The anxiety surrounding cut-backs and the volatility of our job market is all too familiar for many. Professors at Texas A&M worry their departments might be next on the chopping block and are unfairly granted little communication from leadership.
A&M Liberal Arts faculty, staff and students are alarmed about the prospect of consolidation or elimination. These fears stem from a $600,000 contract with MGT of America Consulting, signed off by Billy Hamilton, deputy chancellor and CFO of the university System. President Banks will likely address the issue in the near future, but has remained relatively silent thus far. Anonymous faculty have criticized Banks for not being forthright with Liberal Arts faculty and the future of their careers.
I know firsthand our Anthropology Department does genuinely impressive work that should not be stifled. When I first changed my major from genetics to anthropology, I was skeptical about the latter’s placement in Liberal Arts. Over time, I’ve learned to love the College of Liberal Arts and value the Department of Anthropology’s history within it. As a proud student of the Liberal Arts, I would hate to see future Aggies denied any opportunities that come with stretched funding or an unfavorable organization. The hard-working faculty and staff similarly deserve better.
Anthropology professor Sharon Gursky gifted tarsier enthusiasts — a small primate who looks like it’s getting ready for a long night of prepping for midterms — worldwide with the knowledge of a new species, Tarsius spectrumgurskyae. These tiny junkie monkeys, though still impressive, are only one small part of A&M’s anthropological breakthroughs.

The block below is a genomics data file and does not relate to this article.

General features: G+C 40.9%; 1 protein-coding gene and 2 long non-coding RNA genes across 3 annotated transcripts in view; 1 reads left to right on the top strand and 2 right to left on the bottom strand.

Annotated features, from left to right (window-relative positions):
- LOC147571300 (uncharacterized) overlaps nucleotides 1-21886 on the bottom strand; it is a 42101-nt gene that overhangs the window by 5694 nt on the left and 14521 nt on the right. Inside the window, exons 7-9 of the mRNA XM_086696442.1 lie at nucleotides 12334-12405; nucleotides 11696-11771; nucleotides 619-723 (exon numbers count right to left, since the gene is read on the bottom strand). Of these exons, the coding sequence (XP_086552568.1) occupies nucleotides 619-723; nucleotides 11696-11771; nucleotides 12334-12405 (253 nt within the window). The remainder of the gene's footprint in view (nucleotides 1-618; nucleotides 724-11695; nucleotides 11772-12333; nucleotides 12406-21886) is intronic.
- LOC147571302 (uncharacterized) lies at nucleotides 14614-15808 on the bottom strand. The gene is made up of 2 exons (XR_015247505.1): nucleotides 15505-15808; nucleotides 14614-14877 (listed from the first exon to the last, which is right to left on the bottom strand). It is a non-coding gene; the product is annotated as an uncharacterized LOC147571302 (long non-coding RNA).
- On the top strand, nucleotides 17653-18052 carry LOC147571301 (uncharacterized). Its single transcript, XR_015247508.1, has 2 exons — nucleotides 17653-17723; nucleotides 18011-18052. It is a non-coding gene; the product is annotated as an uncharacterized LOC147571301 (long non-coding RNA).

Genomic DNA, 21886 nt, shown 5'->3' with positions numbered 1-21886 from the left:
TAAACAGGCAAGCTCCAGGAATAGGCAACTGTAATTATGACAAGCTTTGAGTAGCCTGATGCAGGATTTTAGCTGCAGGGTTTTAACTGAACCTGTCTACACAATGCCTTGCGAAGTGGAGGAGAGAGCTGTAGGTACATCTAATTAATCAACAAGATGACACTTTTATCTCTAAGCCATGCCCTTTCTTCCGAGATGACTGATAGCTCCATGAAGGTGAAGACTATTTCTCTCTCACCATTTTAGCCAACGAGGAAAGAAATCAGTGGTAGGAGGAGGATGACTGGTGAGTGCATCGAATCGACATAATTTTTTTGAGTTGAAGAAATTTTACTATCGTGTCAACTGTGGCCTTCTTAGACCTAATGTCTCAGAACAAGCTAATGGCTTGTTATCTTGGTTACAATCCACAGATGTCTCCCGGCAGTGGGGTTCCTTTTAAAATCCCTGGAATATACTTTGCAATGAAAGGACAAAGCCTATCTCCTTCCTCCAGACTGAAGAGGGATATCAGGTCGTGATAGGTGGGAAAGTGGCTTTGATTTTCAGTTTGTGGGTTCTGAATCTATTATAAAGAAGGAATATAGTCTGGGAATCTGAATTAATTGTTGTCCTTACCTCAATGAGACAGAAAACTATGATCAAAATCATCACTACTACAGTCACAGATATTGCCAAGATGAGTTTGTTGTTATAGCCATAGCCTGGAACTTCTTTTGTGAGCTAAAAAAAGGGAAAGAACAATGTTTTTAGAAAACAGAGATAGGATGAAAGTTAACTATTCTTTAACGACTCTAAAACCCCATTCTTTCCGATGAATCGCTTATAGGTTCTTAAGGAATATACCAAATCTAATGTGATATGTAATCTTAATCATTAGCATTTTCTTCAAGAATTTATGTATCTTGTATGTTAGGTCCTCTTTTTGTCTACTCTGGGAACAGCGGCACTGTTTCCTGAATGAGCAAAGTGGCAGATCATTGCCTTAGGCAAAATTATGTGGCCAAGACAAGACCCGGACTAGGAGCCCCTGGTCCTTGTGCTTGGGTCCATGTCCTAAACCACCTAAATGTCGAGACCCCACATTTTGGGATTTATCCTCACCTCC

Anthropology department head Darryl de Ruiter was part of the team that discovered a new hominin species, Homo naledi, ranking among one of the top anthropological and paleontological discoveries of the decade. A&M’s Nautical Archaeology Program was among the first in the country and was founded by a pioneer in the field, George F. Bass, who was included in TIME’s Great Scientists: The Geniuses and Visionaries Who Transformed Our World. Techniques and knowledge developed in the Nautical Archaeology Program will be used to preserve history once inaccessible.
Late archaeology professor Alston Thoms was the assistant director at the Richard Beane site in San Antonio in the 1990s, which proved to be a vital project in allowing south Texas American Indians to reclaim their heritage and artifacts. I took two classes with Thoms, and his enthusiasm and expertise still impacts me to this day. I largely got into foraging because of how much he loved sharing his own personal knowledge of edible flora. Anyone who knew him can probably still recall his stories of the Great Camas Cookout. His advocacy and wisdom will continue to impact Texas archeology and Indigenous Texans’ fight for recognition for years to come.
There are stories just like these in every department within the College of Liberal Arts. The people, expertise, discoveries and experiences in Liberal Arts are vital to the university and bring real and meaningful change to the world. They’re a part of Aggie history. If we are consolidated into other colleges, or eliminated altogether, I’m afraid we might lose some of our history. As a university that cherishes its history and traditions, it would be shameful to lose such a valued part of ourselves.
What’s worse is the lack of transparency. In correspondence with The Battalion, faculty members accused President Banks of lying about how involved individual colleges are in MGT’s evaluations. Above all, faculty and the student body — those most directly impacted — need to be informed about what’s going on.
We need to provide future students the same opportunities for research and success as we’ve granted in the past, if not more. Even if MGT’s consultation yields the best outcomes, everyone involved should be made aware, instead of being left blind and stumbling through the dark. I can’t imagine how faculty might feel, having no idea where their job, program, department and even college might be in the coming years.
President Banks’ response can’t come soon enough — it should have come earlier, frankly. It needs to lift the veil and let the Aggies know what their future holds. A&M is the legacy of the professors and staff who dedicated their lives to making this university and our world a better place. The least we can do is let people know what’s going to happen to their legacy.